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Budget 2024 Includes Revised AMT Change

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On Tuesday, April 16 the Federal Government tabled Budget 2024: Fairness For Every Generation which, among other things, recognized that “charities and non-profits are the pillars of communities across Canada.”

The Budget notes that “since 2015, the federal government has worked in even closer partnership with the charitable and non-profit sector to deliver more support to Canadians.” It includes a list of previously announced funding and structural changes the government made to support our sector.

Of great interest to AFP Canada and fundraisers across the country are the two proposed changes to the Alternative Minimum Tax (AMT), initially announced as part of Budget 2023, that will disincentivize donations to charities. AFP Canada has been asking the government not to move forward with these changes, noting that they will result in less funding for charities, thus negatively impacting Canadians at a time when nearly one quarter of them expect to rely on charities to meet their basic needs.

The Tax Measures Supplementary Information that accompanied Budget 2024 included an update to one of the proposed amendments to the treatment of donations under the AMT:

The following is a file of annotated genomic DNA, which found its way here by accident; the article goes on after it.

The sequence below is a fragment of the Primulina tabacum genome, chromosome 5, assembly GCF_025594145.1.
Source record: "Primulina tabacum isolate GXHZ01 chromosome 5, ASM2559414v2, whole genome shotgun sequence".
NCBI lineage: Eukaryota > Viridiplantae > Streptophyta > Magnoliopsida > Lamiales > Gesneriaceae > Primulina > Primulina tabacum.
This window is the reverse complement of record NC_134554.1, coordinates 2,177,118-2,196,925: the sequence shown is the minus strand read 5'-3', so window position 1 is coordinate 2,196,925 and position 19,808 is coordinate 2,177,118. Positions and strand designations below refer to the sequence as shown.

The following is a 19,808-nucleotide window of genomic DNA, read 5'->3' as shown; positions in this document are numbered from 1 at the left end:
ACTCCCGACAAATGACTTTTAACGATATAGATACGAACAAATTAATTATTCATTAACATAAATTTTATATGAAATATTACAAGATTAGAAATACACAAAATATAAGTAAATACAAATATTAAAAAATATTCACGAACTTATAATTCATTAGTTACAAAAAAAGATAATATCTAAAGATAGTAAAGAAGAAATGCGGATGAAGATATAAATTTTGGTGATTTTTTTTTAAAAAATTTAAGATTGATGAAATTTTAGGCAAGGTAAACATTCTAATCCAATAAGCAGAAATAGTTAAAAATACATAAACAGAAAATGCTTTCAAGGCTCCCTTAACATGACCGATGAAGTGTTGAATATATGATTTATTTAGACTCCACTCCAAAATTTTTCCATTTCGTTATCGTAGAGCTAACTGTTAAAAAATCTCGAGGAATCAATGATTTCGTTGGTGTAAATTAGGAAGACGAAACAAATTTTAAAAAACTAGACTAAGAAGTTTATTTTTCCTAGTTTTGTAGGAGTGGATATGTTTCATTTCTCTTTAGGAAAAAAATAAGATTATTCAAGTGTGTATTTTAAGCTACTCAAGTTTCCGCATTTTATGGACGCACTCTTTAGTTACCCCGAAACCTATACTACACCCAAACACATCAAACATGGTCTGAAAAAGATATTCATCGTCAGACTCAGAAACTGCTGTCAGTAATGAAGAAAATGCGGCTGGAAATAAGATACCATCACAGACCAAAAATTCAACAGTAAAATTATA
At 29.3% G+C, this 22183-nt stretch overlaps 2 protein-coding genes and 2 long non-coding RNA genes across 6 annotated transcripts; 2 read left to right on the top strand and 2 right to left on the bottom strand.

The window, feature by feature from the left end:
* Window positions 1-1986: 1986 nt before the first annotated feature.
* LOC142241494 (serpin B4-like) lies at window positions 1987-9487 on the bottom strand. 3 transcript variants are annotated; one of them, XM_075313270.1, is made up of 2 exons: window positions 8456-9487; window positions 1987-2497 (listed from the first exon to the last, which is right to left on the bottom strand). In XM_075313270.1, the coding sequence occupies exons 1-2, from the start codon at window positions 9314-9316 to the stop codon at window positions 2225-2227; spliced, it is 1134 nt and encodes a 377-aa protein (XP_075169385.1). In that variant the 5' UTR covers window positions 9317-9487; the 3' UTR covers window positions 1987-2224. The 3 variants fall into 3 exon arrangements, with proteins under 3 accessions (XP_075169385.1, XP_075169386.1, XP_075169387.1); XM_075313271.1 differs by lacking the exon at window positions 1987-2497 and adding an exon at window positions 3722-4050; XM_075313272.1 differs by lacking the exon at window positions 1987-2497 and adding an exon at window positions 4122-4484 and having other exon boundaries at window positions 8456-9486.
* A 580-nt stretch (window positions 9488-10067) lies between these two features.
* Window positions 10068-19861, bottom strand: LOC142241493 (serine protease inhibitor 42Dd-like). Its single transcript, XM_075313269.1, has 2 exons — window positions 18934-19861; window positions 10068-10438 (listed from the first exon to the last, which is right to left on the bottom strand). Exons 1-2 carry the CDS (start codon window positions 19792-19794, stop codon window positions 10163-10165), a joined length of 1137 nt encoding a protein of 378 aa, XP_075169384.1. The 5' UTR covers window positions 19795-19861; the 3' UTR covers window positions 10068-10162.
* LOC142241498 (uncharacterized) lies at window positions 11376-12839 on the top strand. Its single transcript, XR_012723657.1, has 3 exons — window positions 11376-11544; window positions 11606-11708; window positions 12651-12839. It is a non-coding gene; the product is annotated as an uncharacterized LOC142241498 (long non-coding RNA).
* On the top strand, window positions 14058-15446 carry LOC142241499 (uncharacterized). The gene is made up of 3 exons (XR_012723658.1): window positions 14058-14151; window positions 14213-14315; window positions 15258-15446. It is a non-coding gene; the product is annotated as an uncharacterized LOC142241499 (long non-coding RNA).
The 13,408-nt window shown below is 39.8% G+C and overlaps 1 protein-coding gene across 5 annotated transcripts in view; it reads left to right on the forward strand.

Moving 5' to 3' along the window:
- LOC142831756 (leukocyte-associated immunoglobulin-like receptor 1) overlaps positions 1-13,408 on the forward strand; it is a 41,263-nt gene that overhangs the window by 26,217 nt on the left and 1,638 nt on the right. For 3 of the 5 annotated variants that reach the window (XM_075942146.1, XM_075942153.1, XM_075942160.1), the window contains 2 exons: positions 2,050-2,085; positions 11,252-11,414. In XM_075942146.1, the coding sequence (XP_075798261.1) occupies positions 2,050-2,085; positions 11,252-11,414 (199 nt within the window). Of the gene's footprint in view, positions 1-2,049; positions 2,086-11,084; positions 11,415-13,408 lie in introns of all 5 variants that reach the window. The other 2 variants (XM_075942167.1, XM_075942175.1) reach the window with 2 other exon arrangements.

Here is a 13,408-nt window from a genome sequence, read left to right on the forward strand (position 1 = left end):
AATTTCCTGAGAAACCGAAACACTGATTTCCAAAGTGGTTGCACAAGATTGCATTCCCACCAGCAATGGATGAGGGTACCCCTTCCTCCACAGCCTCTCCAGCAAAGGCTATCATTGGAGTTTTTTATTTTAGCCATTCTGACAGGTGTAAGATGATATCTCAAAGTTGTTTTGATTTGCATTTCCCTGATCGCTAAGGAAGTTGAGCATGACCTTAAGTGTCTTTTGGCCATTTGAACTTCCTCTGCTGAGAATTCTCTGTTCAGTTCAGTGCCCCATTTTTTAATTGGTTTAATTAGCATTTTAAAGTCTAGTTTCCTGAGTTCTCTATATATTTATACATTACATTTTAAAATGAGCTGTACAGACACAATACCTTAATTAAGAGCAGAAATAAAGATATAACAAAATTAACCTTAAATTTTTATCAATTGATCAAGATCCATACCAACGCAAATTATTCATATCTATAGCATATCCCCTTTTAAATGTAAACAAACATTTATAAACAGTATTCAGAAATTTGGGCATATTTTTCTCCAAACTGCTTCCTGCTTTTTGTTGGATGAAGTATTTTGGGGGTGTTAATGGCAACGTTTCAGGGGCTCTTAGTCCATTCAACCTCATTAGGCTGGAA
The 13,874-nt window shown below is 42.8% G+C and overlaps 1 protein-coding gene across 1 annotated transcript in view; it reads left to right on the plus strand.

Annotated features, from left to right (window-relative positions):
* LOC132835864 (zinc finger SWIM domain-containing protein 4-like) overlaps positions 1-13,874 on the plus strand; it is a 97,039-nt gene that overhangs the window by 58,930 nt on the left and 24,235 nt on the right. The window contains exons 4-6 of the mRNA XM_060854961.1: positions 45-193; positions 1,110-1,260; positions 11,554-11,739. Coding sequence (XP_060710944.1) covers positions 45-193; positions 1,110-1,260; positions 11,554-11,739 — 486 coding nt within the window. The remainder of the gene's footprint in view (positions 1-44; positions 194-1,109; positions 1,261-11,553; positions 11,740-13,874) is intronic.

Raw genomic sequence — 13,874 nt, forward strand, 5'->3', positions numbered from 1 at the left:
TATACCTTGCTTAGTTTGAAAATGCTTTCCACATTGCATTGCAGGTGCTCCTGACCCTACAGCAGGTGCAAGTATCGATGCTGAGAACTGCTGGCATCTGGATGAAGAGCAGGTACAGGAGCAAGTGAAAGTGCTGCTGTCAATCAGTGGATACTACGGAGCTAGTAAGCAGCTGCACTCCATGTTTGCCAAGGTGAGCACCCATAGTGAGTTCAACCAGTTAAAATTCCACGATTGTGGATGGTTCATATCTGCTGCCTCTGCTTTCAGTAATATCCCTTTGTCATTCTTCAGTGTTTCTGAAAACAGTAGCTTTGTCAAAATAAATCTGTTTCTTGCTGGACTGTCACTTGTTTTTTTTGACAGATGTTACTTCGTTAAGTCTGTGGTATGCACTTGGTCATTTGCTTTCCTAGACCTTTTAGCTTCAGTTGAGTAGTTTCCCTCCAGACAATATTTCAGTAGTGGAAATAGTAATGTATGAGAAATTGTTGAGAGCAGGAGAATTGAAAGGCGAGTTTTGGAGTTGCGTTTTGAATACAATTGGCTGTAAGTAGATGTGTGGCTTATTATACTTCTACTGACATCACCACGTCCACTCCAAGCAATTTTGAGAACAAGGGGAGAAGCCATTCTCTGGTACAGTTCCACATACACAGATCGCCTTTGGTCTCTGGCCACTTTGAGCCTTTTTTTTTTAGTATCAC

“Budget 2024 proposes that the tax treatment of charitable donations be revised to allow individuals to claim 80 per cent (instead of the previously proposed 50 per cent) of the Charitable Donation Tax Credit when calculating AMT.”

There were no changes concerning the treatment of capital gains on donations of publicly listed securities in the AMT base. (As a reminder, Budget 2023 proposed “to include 30 percent of capital gains on donations of publicly listed securities in the AMT base, mirroring the AMT treatment of capital gains eligible for the lifetime capital gains exemption. The 30 percent inclusion would also apply to the full benefit associated with employee stock options to the extent that a deduction is available because the underlying securities are publicly listed securities that have been donated.”)

The next step is for these legislative changes to be presented as part of the Budget Implementation Act. If approved, these changes would be effective retroactive to January 2024.

Read what others are saying about the Budget: 

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